Brickbats for PH’s one year in power

Brickbats for PH’s one year in power

By K Pragalath

PUCHONG: One year in the corridors of power, the Pakatan Harapan (PH) government was given a big thumbs down as the people felt that it was a government of unfulfilled promises.

This was reflected in a Twitter poll conducted by The Leaders Online.

At the time of writing a total of 64 people voted. Of this number, a total of 63 percent rated PH as disappointing. That is about two third of the entire voters.

There has not been much to look forward to under the current government. Rising cost of living and scarcity of jobs are among factors that have led to the disappointment.

If the present government fails to address the rising discontentment, then no one needs to be surprised over the possibility of PH becoming a one-time short-lived wonder government.

Umno acting president Datuk Mohamad Hasan speculated that the GE 15 could be held as early as two years from now instead of 2023 when the current mandate expires.

That is a viable possibility since PKR president and Port Dickson MP, Datuk Seri Anwar Ibrahim would favor a fresh mandate once he took over instead of banking on current premier, Tun Dr Mahathir Mohamad.

While the number of total voters is small, the sentiments is a reflection of the ground sentiment that is unhappy because Pakatan failed to live up to the expectation of the people.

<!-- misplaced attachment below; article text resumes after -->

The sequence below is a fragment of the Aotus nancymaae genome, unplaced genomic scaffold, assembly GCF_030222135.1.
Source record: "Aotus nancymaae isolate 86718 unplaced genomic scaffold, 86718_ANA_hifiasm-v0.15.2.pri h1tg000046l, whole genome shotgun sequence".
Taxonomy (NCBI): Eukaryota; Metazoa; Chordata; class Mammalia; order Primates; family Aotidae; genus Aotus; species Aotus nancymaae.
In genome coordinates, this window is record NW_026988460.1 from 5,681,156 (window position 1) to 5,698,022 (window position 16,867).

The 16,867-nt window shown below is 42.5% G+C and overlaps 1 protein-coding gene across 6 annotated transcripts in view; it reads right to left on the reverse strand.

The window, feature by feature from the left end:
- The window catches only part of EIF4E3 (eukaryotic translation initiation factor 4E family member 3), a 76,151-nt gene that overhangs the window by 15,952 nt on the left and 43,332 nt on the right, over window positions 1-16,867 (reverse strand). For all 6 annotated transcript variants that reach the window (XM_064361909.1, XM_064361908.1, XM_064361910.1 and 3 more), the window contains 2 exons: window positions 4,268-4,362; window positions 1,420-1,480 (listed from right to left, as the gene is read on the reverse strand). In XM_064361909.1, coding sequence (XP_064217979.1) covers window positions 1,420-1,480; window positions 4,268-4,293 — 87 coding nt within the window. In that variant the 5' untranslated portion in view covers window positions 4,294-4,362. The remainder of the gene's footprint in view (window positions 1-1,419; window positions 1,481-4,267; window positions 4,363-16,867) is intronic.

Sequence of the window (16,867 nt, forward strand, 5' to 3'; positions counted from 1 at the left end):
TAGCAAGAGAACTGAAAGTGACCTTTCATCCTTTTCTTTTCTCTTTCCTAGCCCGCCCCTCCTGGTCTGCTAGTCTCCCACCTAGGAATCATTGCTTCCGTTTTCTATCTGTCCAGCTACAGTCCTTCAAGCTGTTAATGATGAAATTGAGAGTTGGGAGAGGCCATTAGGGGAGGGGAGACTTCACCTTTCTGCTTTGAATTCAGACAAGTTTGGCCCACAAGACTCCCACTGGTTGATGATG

It also failed to live up to its own expectation. PH’s expectation can be viewed in its own manifesto – Rebuilding our nation, Fulfilling our hopes – a 194 page document.

Only 12 percent felt that the new government is fulfilling. Why was that the case? It is likely due to them receiving work from the government which is attempting to introduce open tendering at all levels.

Another 12 percent polled no action talk only. This means for the past one year, PH has been riding on its promises which are mostly unfulfilled.

Take the example of returning the status of Sabah and Sarawak for instance.

Instead of returning the status of the two states as originally envisioned, the government attempted to push a bill with superficial changes.

The balance 12 percent felt that there was no difference between a PH government from BN.

Why is that so? Under BN, its operatives were mostly rewarded with positions within government linked corporations and government linked investment corporations.

As PH used 1Malaysia Development Berhad as campaign fodder, it can’t use GLC and GLICs. It instead is using government boards and agencies as platforms to ensure support from its second and third tier leaders.

Take the example of Agriculture and Agro Industries Minister, Salahuddin Ayub.

The agriculture boards and agencies under the ministry are led by individuals from Amanah – the party where Salahuddin is deputy president.

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